The new players – dedicated honey shops- however are more relaxed in this season, as they had no particular expectation of the rising demand.
“Since we do not sell the kind of honey people use for Tej [crude and non-refined], we haven’t looked forward to anything special,” Belaynesh Girma, owner of the Senifen Honey shop, say.
These kinds of shops are sprouting up around the Meskel flowers area of Addis Abeba.
Belaynesh has a license hanged in wall of her shop. Under the business category is written honey retailer.
“We target special foreign community groups, mainly Chinese and People from Arab countries,” she says.
She claimed that it is all about the network she has built over the last four years, while working as an employee of a company.
In her shop,the prices are already fixed and the products tagged.
A kilo of white Tigray is sold at 380Br-400Br. And honey from Gojjam for between 180-200 Br.She claims that her average margin is 100Br a kilo- wider for the white honey from the North. The Price is 40-60pc higher than in Merkato.
Her price parallels the big processors and exporting companies, like Dima -a pioneer honey processing, producing and exporting company. Established in 2001, its annual transaction total has now reached 26 million Birr, on average.
Out of this, 90pc is sourced from farmers still challenged by the quality of product, according to Hailesilassie Tsegay, the Dima Honey General Manager
The Meles Union is one of its few cooperatives, which supplies 150 quintals to Dima. Both the supplier and Dima though feel that they have a long way to go in terms of product quality. It is not only the two that suffer as a result of this, but the country to loses market for the same reason.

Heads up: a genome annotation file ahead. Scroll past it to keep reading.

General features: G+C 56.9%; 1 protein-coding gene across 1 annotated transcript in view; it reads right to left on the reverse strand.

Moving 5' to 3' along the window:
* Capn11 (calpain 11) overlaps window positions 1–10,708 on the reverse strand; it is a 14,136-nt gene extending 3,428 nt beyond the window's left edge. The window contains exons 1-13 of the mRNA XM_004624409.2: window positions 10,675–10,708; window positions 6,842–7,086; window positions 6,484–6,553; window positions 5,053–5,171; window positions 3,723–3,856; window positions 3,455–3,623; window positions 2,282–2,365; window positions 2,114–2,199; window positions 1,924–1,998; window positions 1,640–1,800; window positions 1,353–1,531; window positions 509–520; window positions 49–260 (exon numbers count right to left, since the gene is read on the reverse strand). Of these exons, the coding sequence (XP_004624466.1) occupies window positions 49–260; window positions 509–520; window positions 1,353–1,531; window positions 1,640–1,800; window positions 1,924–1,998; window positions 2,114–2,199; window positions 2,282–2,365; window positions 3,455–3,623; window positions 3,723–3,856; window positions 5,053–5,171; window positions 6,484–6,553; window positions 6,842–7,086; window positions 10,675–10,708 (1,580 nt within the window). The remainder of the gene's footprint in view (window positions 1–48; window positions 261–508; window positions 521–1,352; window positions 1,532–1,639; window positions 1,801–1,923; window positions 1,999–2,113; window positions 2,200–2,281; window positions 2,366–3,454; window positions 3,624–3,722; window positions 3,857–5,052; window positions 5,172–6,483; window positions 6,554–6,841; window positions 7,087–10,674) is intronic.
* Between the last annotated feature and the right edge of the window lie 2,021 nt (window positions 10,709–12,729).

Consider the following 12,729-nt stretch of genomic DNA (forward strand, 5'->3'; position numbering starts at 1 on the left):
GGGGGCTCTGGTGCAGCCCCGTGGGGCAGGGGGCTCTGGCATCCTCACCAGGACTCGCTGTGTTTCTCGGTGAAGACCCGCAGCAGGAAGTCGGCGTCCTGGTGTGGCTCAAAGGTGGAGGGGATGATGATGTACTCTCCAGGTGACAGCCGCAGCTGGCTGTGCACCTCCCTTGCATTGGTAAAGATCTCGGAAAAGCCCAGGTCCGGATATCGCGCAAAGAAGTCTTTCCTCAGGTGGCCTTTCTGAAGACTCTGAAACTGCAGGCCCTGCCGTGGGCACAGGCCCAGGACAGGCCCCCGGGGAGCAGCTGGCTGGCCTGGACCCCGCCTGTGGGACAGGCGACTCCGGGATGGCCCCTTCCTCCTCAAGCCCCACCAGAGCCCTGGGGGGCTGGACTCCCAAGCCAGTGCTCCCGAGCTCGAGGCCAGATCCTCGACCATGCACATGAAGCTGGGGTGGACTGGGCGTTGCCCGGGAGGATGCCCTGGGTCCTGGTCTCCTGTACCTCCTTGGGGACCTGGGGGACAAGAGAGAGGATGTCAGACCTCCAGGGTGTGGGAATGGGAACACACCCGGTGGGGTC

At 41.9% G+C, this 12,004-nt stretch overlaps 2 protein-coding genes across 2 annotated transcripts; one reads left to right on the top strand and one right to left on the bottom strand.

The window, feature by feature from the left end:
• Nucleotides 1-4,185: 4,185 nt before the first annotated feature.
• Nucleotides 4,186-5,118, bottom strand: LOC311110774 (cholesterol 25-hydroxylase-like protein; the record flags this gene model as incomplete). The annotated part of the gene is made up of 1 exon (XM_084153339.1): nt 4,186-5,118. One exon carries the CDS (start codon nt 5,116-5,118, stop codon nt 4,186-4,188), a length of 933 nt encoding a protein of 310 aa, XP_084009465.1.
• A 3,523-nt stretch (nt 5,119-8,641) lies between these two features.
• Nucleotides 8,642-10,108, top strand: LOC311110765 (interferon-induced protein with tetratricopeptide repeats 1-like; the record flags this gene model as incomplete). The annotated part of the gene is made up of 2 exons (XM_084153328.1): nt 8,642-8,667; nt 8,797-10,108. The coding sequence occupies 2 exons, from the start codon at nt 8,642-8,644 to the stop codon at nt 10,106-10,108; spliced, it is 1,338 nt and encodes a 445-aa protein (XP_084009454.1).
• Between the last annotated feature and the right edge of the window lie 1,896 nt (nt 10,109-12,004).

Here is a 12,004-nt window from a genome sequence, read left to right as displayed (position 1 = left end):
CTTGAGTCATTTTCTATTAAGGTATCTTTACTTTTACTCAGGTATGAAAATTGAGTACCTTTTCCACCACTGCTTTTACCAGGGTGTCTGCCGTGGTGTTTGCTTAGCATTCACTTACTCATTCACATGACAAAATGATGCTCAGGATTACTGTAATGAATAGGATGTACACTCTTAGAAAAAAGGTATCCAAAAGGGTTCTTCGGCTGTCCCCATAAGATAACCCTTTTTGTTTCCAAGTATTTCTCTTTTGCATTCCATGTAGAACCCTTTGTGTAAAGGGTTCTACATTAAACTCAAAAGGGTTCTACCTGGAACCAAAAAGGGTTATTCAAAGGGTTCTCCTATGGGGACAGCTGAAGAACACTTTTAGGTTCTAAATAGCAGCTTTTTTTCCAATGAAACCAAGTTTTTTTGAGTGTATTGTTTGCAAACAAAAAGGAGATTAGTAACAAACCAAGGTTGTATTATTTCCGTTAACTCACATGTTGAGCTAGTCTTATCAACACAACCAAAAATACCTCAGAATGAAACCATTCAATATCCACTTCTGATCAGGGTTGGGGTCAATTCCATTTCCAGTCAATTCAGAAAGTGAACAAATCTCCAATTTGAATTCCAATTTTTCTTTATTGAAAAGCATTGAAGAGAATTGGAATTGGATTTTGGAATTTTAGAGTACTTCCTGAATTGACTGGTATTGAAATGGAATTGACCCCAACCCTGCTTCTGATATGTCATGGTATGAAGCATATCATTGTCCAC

“The Ethiopian honey production sector is being strangled by poor man power skills, poor beekeeping technologies and a lack of modern inputs [modern beehives, processing and packaging machines],” Alemeseged Gebrekidan, an expert who served at the Ministry of Agriculture as a researcher in Bees, told Fortune.
“The criteria to access the EU market are very difficult,” he continues. “There is no traceability system to know to whom this adulterated honey belongs.”
Dima has become a popular brand of honey at least in some corners of the City, where people started asking for it by name.
“Locally, Dima has earned a status as a known brand,” Eyoel Yilma, Shewa Supermarkets Megenagna branch supervisor, informed us. “Price stability keeps customers attached to its product.”
The current price is 380 Br a kilo, as far as Eyoel remembers.
For Hailesilasse, however, this is a crucial moment to keep the brand quality and sustain business.
“Temporal challenges, due to El Nino, are there,” he said. ”Yet far from the fundamental unregulated local and illegal exports that almost paralyse the business”.
Coupled with this concern, studies indicate that the country is actually benefiting from only 10 percent of its 800,000 tonne production potential.
Having failed to exhaustively utilise its production potential, the country has even been importing honey.
Close to 30,000 kg of natural honey is imported at a cost of an estimated 130,906 dollars. In 2015, the country imported 4000 kg of natural honey – 150 pc larger than the previous year. The United Kingdom and South Africa are source countries for the import of natural honey, according to the Ethiopian Custom’s and Revenue Authority (ERCA).